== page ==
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New York became the first state in the nation to pass tough new gun control laws earlier this week. Governor Andrew Cuomo convinced his state legislature to act even before President Obama unveiled his own gun control plan. This isn't the only time the first-term governor has pulled off a major legislative victory. In 2011, New York approved gay marriage. Karen DeWitt of New York State Public Radio takes a closer look now at how the new gun bill came together.
KAREN DEWITT, BYLINE: On the first day of the 2013 legislative session, Governor Andrew Cuomo gave an impassioned State of the State address. The governor, who owns a hunting rifle, exhorted the legislature to act quickly.
GOVERNOR ANDREW CUOMO: No one hunts with an assault rifle. No one needs 10 bullets to kill a deer.
DEWITT: Less than a week later, Cuomo was signing the bill into law, calling it commonsense.
CUOMO: We understand. No one else has to die. No more innocent loss of life.
DEWITT: Cuomo has translated his consistently high popularity ratings into political capital to achieve big changes in a state government that not very many years ago was dubbed the most dysfunctional in the nation.
STEVE GREENBERG: Steve Greenberg is with Siena College, which conducted a poll that found the majority of New Yorkers, Democrats and Republicans back the stronger assault weapons ban.
This governor has demonstrated that he knows how to use the carrot-and-stick approach to governing and to getting the legislature to do what he wants to do, and that's why he'd been so successful in his first two years in office.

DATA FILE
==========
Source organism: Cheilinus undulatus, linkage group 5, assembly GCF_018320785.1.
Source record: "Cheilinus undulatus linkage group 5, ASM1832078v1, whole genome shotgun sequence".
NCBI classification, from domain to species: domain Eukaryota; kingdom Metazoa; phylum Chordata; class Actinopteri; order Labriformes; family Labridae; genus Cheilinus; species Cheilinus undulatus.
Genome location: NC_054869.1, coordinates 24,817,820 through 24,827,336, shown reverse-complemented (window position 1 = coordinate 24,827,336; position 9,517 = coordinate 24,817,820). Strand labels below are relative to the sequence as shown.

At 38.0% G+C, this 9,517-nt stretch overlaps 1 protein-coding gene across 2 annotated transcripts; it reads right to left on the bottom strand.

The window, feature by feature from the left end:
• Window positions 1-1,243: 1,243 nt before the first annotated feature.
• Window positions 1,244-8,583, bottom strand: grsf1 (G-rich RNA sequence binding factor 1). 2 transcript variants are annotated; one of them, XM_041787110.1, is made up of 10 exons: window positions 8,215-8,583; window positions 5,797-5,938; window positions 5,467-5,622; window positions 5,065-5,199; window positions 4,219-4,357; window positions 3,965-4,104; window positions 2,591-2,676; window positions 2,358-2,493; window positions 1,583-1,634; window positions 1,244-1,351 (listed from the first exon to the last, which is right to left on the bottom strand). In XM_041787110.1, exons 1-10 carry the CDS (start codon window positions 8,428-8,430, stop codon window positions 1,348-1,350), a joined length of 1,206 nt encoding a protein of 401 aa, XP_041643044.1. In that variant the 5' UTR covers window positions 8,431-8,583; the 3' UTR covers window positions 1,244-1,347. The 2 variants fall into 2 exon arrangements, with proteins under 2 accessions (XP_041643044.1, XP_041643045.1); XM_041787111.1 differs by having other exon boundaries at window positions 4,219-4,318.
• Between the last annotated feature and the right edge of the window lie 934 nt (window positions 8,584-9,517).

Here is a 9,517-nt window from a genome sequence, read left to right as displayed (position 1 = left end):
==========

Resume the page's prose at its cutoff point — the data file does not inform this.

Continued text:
DEWITT: Other observers say there's another reason: driving ambition. Cuomo wanted to be first. Fred LeBrun is a longtime writer with the Albany Times Union, who describes himself as a gun-owning liberal Democrat. He says New York's previous laws were sufficient.
FRED LEBRUN: We already have an assault weapons ban. We're already down to the 10 rounds that the president is seeking to get for the rest of the country. We already have these things. Why do we need to do better than that? Only because the governor, driven by his own ambitions on the national scene, is saying: I want to be fastest and bestest and make everybody look at me, look at me.
DEWITT: LeBrun says Cuomo had a head start in trying to understand the byzantine Albany culture. He's the son of former New York governor and Democratic icon Mario Cuomo. Andrew Cuomo managed his father's campaign, and just out of law school, he served as a dollar-a-year top adviser during Mario Cuomo's early time in office.
LEBRUN: He was not the most pleasant person, but then again, no one should be held accountable for the way they are in their 20s. But he was forming himself, and he was difficult to deal with. He could be nasty and aggressive, but he got things done.
DEWITT: When Cuomo finally became governor himself, he was uniquely prepared to exploit weaknesses in New York's waning Republican Party. He agreed to let the GOP have some provisions in the bill that they could take credit for. Senate Republican leader Dean Skelos touted the stiffer penalties for use of illegal guns.
STATE SENATOR DEAN SKELOS: This is going to go after those who are bringing illegal guns into the state, who are slaughtering people in New York City in particular.
DEWITT: But conservative Senator Greg Ball expressed some bitterness.
STATE SENATOR GREG BALL: We haven't saved any lives tonight, except for one: the political life of a governor who wants to be president.
DEWITT: But Cuomo says he's focusing for now on being the best governor he can be. But should he seek higher office, he might find that what plays in New York might be harder to sell to the rest of the nation.
For NPR News, I'm Karen DeWitt in Albany.
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